Keywords: nitric oxide, nitric oxide synthase isoforms, Chlamydia trachomatis, tubal ectopic pregnancy

Introduction

Ectopic implantation in the first trimester of pregnancy is a common cause of human maternal morbidity and mortality (Corpa, 2006). It accounts for 1.5–2% of all pregnancies in the western world (Barnhart, 2009), and ~97% of ectopic pregnancies (EPs) are in the Fallopian tube (Mukul and Teal, 2007). Tubal EP is a growing problem in developing countries (Farquhar, 2005; Barnhart, 2009). The mammalian Fallopian tube is a dynamic, steroid-responsive tissue (Jansen, 1984) composed of heterogeneous cell types: ciliated and secretory epithelial cells as well as smooth muscle cells, all of which appear to be specialized to perform different functions (Shao et al., 2007a, b).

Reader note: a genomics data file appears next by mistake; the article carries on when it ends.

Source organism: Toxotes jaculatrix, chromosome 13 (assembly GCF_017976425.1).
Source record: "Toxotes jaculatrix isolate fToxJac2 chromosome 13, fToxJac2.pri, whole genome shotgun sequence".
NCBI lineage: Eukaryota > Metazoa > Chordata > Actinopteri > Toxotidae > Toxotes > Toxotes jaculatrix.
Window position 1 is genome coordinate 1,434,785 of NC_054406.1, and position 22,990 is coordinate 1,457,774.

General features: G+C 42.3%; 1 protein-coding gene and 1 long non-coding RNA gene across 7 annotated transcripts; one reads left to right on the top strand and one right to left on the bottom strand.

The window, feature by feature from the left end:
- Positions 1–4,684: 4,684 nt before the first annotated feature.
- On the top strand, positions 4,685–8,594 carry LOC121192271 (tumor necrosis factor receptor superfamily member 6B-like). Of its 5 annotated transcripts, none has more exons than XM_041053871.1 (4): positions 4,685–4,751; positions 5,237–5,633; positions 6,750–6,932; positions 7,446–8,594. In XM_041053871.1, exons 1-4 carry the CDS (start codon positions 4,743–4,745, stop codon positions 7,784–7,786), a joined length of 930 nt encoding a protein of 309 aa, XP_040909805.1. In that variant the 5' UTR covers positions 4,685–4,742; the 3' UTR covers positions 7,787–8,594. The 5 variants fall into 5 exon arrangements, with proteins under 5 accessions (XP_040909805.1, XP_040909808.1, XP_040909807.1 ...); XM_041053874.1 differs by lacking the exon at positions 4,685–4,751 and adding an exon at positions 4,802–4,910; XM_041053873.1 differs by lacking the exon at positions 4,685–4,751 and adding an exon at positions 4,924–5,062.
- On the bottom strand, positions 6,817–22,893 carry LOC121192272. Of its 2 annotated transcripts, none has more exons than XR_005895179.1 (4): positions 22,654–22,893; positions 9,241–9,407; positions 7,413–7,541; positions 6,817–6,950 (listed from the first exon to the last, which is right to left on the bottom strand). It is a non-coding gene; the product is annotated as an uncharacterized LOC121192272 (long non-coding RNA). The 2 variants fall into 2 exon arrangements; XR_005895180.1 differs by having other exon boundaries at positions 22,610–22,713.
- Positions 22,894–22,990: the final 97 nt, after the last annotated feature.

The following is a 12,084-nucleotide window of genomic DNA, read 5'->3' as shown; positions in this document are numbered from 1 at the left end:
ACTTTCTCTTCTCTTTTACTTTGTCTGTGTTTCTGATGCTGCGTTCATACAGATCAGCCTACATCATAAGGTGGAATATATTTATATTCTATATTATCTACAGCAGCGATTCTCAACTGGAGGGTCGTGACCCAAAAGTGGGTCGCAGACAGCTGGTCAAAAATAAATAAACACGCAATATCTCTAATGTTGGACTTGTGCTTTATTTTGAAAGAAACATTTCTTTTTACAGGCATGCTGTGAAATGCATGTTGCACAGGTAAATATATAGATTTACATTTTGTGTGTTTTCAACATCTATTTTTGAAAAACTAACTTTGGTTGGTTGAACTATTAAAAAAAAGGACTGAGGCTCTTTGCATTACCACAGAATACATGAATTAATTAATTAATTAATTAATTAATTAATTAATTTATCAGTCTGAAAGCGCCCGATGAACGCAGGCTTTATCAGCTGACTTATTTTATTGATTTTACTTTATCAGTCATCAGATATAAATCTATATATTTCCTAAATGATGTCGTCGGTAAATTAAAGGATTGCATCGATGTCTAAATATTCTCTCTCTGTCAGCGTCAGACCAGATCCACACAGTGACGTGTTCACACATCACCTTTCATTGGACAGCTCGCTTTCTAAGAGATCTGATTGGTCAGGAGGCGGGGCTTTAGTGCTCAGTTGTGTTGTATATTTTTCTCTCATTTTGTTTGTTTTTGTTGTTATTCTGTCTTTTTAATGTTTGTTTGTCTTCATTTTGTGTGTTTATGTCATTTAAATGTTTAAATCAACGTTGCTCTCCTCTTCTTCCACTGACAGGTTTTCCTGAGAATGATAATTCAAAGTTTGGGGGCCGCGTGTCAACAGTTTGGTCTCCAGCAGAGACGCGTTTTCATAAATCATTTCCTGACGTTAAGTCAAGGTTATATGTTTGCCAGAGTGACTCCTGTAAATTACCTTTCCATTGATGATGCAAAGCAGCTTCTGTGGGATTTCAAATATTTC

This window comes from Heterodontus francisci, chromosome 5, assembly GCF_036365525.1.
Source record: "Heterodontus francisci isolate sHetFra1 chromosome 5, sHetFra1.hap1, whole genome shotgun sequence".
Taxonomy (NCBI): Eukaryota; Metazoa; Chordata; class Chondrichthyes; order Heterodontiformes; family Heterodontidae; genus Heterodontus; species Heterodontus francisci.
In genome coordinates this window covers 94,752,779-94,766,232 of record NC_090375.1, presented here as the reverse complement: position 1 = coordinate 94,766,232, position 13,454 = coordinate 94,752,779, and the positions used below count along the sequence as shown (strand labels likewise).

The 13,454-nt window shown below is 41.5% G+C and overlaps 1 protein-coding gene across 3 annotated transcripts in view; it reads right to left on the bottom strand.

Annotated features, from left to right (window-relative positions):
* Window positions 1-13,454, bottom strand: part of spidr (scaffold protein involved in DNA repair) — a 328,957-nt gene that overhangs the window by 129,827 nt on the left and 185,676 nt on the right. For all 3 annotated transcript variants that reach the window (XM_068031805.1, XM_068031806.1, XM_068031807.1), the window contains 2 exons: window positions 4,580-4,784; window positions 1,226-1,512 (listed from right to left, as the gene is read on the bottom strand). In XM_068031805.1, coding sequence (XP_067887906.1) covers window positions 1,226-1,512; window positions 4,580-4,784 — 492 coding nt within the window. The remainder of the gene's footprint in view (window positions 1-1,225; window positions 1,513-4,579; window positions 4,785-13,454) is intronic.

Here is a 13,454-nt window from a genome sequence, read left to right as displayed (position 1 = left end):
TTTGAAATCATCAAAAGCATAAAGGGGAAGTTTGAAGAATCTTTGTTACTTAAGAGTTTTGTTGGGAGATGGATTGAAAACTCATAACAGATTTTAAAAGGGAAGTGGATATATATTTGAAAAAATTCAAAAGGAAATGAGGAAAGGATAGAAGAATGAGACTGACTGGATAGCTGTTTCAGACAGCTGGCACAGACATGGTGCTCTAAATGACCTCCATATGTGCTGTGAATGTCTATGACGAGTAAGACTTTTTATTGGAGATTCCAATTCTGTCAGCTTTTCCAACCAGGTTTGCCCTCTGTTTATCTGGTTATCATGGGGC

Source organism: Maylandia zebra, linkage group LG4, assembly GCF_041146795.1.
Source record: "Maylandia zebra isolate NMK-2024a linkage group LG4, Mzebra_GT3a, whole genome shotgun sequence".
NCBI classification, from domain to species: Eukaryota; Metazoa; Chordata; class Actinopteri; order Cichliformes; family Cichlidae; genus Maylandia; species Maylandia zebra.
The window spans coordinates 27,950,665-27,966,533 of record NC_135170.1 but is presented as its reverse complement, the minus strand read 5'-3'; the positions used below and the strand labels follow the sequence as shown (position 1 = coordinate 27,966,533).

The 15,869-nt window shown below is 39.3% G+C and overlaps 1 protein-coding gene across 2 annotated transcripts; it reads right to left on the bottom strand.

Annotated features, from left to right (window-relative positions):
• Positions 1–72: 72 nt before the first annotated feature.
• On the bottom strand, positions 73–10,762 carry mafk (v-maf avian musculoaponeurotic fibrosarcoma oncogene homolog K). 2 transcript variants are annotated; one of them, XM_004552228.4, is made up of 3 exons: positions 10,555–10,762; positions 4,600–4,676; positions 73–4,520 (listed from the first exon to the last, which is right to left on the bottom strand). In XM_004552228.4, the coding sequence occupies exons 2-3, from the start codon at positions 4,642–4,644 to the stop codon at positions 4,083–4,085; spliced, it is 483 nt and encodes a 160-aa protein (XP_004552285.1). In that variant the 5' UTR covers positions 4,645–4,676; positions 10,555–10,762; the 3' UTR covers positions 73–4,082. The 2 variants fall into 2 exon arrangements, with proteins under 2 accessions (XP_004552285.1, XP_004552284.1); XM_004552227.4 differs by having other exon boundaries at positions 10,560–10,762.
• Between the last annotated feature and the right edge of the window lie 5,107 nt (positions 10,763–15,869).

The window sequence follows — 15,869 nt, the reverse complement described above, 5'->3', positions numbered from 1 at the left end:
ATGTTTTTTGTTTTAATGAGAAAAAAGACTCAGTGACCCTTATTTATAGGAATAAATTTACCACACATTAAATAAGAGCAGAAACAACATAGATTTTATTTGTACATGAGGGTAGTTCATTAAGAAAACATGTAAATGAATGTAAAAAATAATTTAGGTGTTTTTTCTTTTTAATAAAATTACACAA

Tubal abnormalities and dysfunction (e.g. altered abnormal ciliary activity or contractility) are thought to lead to tubal EP, but the precise aetiology of its initiation and development is unknown (Shao, 2010). A major risk factor is previous pelvic inflammatory disease, which is quite common in women with tubal EP (Brunham and Rey-Ladino, 2005). According to the World Health Organization (WHO) (http://www.who.int/mediacentre/factsheets/fs110/en/index.html), 10–40% of women with untreated Chlamydia trachomatis infection worldwide develop symptomatic pelvic inflammatory disease associated with complications. Women infected with C. trachomatis in the genital tract are highly susceptible to tubal EP (Chow et al., 1990). An untreated C. trachomatis infection is likely to injure tissue, cause permanent scarring and obstruct the Fallopian tubes at multiple sites (Paavonen and Lehtinen, 1996; Farquhar, 2005) as a consequence of the host inflammatory immune response (Entrican et al., 2004), ultimately inhibiting or disrupting gamete transport. However, the pathological mechanisms that induce tubal EP are unknown. Since 70–90% of women with C. trachomatis infection do not have symptoms (Peipert, 2003), the WHO has recommended screening strategies to decrease the C. trachomatis spread and thereby indirectly decrease the tubal EP rate. In many industrialized countries and China, the prevalence of C. trachomatis infection is 2–5% of the population (Fenton et al., 2001; Parish et al., 2003; Miller et al., 2004).